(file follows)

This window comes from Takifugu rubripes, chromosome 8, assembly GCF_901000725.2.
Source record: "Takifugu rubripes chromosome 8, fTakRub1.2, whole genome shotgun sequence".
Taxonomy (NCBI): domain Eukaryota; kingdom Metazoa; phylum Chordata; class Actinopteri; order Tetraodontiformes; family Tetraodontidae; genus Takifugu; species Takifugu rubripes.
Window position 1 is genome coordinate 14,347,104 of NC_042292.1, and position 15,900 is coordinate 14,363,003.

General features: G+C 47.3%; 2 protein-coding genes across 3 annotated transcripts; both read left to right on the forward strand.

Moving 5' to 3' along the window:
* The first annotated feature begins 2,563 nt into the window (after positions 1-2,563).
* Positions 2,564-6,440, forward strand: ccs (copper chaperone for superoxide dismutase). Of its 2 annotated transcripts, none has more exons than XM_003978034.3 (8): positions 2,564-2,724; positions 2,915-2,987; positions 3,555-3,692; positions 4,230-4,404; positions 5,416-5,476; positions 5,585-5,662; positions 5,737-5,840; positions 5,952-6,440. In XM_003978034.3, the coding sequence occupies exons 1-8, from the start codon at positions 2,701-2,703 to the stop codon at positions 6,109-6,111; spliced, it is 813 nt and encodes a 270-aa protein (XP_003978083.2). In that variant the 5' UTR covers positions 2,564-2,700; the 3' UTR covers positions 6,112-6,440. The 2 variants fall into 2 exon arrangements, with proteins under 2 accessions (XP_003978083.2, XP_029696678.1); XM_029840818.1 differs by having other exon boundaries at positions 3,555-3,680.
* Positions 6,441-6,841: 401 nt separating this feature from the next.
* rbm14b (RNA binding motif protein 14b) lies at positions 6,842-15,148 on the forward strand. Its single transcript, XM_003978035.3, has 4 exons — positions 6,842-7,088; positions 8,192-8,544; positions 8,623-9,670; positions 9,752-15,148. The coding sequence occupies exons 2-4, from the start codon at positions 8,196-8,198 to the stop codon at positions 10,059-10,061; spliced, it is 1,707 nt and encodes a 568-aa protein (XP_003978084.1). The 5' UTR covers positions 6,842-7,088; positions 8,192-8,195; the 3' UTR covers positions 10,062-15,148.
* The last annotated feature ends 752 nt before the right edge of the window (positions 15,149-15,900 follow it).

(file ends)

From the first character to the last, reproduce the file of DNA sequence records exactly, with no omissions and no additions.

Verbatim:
This window comes from Takifugu rubripes, chromosome 8, assembly GCF_901000725.2.
Source record: "Takifugu rubripes chromosome 8, fTakRub1.2, whole genome shotgun sequence".
Taxonomy (NCBI): domain Eukaryota; kingdom Metazoa; phylum Chordata; class Actinopteri; order Tetraodontiformes; family Tetraodontidae; genus Takifugu; species Takifugu rubripes.
Window position 1 is genome coordinate 14,347,104 of NC_042292.1, and position 15,900 is coordinate 14,363,003.

General features: G+C 47.3%; 2 protein-coding genes across 3 annotated transcripts; both read left to right on the forward strand.

Moving 5' to 3' along the window:
* The first annotated feature begins 2,563 nt into the window (after positions 1-2,563).
* Positions 2,564-6,440, forward strand: ccs (copper chaperone for superoxide dismutase). Of its 2 annotated transcripts, none has more exons than XM_003978034.3 (8): positions 2,564-2,724; positions 2,915-2,987; positions 3,555-3,692; positions 4,230-4,404; positions 5,416-5,476; positions 5,585-5,662; positions 5,737-5,840; positions 5,952-6,440. In XM_003978034.3, the coding sequence occupies exons 1-8, from the start codon at positions 2,701-2,703 to the stop codon at positions 6,109-6,111; spliced, it is 813 nt and encodes a 270-aa protein (XP_003978083.2). In that variant the 5' UTR covers positions 2,564-2,700; the 3' UTR covers positions 6,112-6,440. The 2 variants fall into 2 exon arrangements, with proteins under 2 accessions (XP_003978083.2, XP_029696678.1); XM_029840818.1 differs by having other exon boundaries at positions 3,555-3,680.
* Positions 6,441-6,841: 401 nt separating this feature from the next.
* rbm14b (RNA binding motif protein 14b) lies at positions 6,842-15,148 on the forward strand. Its single transcript, XM_003978035.3, has 4 exons — positions 6,842-7,088; positions 8,192-8,544; positions 8,623-9,670; positions 9,752-15,148. The coding sequence occupies exons 2-4, from the start codon at positions 8,196-8,198 to the stop codon at positions 10,059-10,061; spliced, it is 1,707 nt and encodes a 568-aa protein (XP_003978084.1). The 5' UTR covers positions 6,842-7,088; positions 8,192-8,195; the 3' UTR covers positions 10,062-15,148.
* The last annotated feature ends 752 nt before the right edge of the window (positions 15,149-15,900 follow it).